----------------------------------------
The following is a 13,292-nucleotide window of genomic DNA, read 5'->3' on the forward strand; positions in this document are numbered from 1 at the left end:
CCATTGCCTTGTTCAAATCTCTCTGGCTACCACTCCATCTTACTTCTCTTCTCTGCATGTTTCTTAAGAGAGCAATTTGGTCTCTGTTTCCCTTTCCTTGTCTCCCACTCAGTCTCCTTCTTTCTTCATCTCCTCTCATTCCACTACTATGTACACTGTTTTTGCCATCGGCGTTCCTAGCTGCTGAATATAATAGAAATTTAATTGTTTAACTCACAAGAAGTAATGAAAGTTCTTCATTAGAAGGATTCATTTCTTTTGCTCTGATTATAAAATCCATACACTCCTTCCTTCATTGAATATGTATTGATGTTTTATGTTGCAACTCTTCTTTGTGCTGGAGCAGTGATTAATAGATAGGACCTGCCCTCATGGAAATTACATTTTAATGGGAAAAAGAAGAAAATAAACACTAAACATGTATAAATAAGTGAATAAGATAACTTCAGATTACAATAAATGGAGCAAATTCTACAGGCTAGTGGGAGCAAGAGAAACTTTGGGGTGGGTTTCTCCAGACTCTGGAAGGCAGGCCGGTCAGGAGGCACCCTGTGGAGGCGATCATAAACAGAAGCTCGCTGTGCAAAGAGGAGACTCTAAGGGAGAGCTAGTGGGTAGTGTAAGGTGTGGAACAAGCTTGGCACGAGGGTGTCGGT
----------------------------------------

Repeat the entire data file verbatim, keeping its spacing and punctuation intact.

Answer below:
The following is a 13,292-nucleotide window of genomic DNA, read 5'->3' on the forward strand; positions in this document are numbered from 1 at the left end:
CCATTGCCTTGTTCAAATCTCTCTGGCTACCACTCCATCTTACTTCTCTTCTCTGCATGTTTCTTAAGAGAGCAATTTGGTCTCTGTTTCCCTTTCCTTGTCTCCCACTCAGTCTCCTTCTTTCTTCATCTCCTCTCATTCCACTACTATGTACACTGTTTTTGCCATCGGCGTTCCTAGCTGCTGAATATAATAGAAATTTAATTGTTTAACTCACAAGAAGTAATGAAAGTTCTTCATTAGAAGGATTCATTTCTTTTGCTCTGATTATAAAATCCATACACTCCTTCCTTCATTGAATATGTATTGATGTTTTATGTTGCAACTCTTCTTTGTGCTGGAGCAGTGATTAATAGATAGGACCTGCCCTCATGGAAATTACATTTTAATGGGAAAAAGAAGAAAATAAACACTAAACATGTATAAATAAGTGAATAAGATAACTTCAGATTACAATAAATGGAGCAAATTCTACAGGCTAGTGGGAGCAAGAGAAACTTTGGGGTGGGTTTCTCCAGACTCTGGAAGGCAGGCCGGTCAGGAGGCACCCTGTGGAGGCGATCATAAACAGAAGCTCGCTGTGCAAAGAGGAGACTCTAAGGGAGAGCTAGTGGGTAGTGTAAGGTGTGGAACAAGCTTGGCACGAGGGTGTCGGT